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Ubi Soft Ltd
ZX Spectrum 48K/128K

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Linda Barker
Chris Bourne

There're lots of puzzle games around at the moment and they all seem to begin with 'P'. Strange, isn't it?

But even stranger is that every last one of them seems to involve moving blocks or balls around to get them to touch and disappear. Makes you wonder if there's a conspiracy afoot, doesn't it?

Actually, its fine by me. I love games that make you concentrate and do little abstract methodical things that take ages. Some call it boring, I call it absorbing - and I'm sure you've got your own perfectly good idea of whether it's really your cup of tea or not.

Each level in Pick 'n' Pile starts off with a mass og balls raining down from the top of an empty screen to pile up in one great lump in front of you. If there are any stacks made up of similar-coloured balls then they disappear right away, giving you some clue as to what you have to do. That's right, you have to swop the balls around (using a cursor) to produce more single-coloured piles - which will promptly disappear as well.

Of course, it all gets a lot more complicated very quickly. The skill comes in trying to place balls in positions where they'll prove useful in the long run, rather than just making them disappear immediately.

There are lots of added complications too. For instance, while each ball is worth a basic 50 points, you can increase the value of a pile by getting some bonus points into it. Some balls have multiplication signs on them - get one into a pile before it disappears and you greatly increase the value of the column. Alternatively, you can use special wall blocks to gain enough support to build a much higher (and so more valuable) pile.

Once you get near to finishing a screen you may find you've got some odd balls left. This is where the bonus bricks (things like diamonds, walls and fire) which you can find amongst the normal balls come in handy. Place one on any ball and they both disappear. If you haven't got any left then just press a key for some more balls to work with. Beware though - time's ticking away fast!

What else? Well, there are the little devils who occasionally appear in the midst of all the balls. Try and keep these at the top of the piles for as long as poss because once they reach the bottom time starts running out twice as fast. A good way of getting rid of one is to place a bomb (if you've got one) in the square underneath him - it'll destroy about eight of the surrounding other things.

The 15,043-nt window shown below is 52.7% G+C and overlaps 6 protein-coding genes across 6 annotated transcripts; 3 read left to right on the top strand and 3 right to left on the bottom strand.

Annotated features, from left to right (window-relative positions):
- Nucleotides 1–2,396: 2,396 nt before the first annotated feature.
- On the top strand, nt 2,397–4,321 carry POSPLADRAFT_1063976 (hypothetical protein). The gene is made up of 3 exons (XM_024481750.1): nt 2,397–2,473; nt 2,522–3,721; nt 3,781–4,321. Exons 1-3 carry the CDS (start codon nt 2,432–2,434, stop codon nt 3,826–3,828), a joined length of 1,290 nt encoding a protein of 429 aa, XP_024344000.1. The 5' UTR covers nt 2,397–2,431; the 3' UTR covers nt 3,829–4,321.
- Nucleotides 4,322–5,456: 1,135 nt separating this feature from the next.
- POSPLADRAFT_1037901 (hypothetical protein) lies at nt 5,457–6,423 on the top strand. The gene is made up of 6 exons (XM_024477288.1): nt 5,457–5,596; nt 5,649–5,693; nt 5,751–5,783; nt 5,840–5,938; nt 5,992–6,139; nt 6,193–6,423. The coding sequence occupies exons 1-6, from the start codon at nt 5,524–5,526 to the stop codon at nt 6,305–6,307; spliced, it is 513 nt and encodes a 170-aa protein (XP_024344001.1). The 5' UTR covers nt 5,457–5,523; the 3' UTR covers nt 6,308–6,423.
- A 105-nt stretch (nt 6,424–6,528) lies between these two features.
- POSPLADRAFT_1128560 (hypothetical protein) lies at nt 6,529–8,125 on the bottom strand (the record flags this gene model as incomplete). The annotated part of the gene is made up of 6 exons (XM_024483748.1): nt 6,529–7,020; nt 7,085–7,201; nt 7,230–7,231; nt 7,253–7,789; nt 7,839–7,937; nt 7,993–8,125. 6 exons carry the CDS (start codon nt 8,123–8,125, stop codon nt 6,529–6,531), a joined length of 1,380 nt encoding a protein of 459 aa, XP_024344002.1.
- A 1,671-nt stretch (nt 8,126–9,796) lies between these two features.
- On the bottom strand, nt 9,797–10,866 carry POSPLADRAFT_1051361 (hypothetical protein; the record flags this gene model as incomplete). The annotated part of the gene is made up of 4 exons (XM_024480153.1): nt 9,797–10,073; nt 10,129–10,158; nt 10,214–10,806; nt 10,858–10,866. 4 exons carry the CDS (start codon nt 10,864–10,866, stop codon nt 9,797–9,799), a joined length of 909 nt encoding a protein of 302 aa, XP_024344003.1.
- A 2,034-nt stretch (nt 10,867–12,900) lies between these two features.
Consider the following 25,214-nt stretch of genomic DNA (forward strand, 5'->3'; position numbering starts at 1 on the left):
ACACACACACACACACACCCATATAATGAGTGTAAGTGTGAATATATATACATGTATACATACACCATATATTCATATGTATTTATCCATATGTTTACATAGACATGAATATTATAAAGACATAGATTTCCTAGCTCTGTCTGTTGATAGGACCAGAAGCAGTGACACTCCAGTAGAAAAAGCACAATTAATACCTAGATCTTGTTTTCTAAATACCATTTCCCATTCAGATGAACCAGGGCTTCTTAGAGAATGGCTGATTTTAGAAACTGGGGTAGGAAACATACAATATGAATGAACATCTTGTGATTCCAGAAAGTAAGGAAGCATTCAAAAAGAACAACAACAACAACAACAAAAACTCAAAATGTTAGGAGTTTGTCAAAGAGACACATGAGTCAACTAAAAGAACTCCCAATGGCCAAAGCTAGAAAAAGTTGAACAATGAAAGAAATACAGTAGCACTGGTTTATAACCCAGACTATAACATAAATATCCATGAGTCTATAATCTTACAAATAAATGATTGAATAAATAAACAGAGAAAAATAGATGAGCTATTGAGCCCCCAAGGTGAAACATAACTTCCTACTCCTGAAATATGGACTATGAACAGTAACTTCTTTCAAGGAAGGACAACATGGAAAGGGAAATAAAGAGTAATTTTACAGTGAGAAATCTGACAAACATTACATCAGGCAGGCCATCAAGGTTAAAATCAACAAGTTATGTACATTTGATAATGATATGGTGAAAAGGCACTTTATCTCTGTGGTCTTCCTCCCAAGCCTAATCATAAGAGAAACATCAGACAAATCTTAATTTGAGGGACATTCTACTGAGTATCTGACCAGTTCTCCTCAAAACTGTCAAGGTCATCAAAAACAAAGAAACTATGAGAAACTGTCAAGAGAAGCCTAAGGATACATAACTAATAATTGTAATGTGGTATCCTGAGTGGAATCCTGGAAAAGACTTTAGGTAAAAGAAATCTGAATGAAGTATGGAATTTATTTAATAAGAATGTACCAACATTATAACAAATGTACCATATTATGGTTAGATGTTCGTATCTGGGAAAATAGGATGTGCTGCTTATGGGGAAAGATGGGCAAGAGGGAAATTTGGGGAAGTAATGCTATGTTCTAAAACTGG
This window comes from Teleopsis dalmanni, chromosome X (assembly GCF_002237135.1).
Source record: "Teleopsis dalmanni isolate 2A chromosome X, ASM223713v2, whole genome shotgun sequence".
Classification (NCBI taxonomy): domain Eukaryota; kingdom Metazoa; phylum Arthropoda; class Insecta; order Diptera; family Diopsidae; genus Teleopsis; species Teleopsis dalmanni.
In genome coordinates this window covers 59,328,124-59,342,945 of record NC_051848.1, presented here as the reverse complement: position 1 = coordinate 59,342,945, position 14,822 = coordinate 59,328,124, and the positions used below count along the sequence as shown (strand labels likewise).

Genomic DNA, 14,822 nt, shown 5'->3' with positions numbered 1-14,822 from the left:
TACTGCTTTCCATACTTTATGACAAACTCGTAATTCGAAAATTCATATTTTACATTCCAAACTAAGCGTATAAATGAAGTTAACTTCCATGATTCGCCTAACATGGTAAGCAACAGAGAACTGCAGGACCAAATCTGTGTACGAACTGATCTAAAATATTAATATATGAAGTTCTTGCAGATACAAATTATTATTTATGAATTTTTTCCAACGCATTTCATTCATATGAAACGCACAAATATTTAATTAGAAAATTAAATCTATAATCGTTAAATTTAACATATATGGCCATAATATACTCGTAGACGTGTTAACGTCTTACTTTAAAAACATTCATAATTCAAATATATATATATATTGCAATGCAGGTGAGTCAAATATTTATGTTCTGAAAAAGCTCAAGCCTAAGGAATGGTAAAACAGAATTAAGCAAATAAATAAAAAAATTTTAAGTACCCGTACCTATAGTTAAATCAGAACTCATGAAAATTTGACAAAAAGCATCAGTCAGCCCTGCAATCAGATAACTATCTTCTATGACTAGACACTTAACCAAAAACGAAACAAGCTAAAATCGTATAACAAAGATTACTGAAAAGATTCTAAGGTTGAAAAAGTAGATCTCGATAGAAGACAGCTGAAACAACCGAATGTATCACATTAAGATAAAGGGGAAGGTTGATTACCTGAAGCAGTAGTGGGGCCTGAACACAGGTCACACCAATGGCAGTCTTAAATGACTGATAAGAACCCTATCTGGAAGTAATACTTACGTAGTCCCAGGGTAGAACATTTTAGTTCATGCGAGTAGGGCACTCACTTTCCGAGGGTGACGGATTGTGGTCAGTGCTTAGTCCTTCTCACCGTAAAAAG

There are other rules and regs, but, well, you'll find them out yourself if you buy the game - the main thing iS that you're up against time, which, let's face it, is a loads nicer thing to be up against than lots of men with machine guns.

So there you have it - a puzzler not unlike all the recent Ocean games really. In fact, apart from the extra colour and the balls instead of blocks it's almost identical to Puzznic. The graphics are perhaps better - colourful and clear for the most part. It's not often that things get hard to make out. Yep, Pick "if Pile is a very pretty game.

The only problem is it can get a teeny bit annoying. It does go on a bit. You have to clear about four identical screens before going onto the next one, and then it's only the graphics that are different - the gameplay is almost exactly the same. This can get especially frustrating when you have to go through all the easier bits again to get to the one that's causing you probs. Puzznic had more variation.

Still, that aside, I keep coming back for more. It's all very pretty and colourful and fairly addictive. Like I said, I guess I just like this sort of game.

Colourful French variation on the puzzle game theme - addictive, but not as good as Puzznic (for instance).


Screenshot Text

Various icons to play about with on this screen - fires, hourglasses and the like.

Pretty colours, though on-screen it all looks a bit fuzzier than it does here.

A-ha! This is more like it. Most of the time the balls have this sort of sort and fuzzy 3D look to them.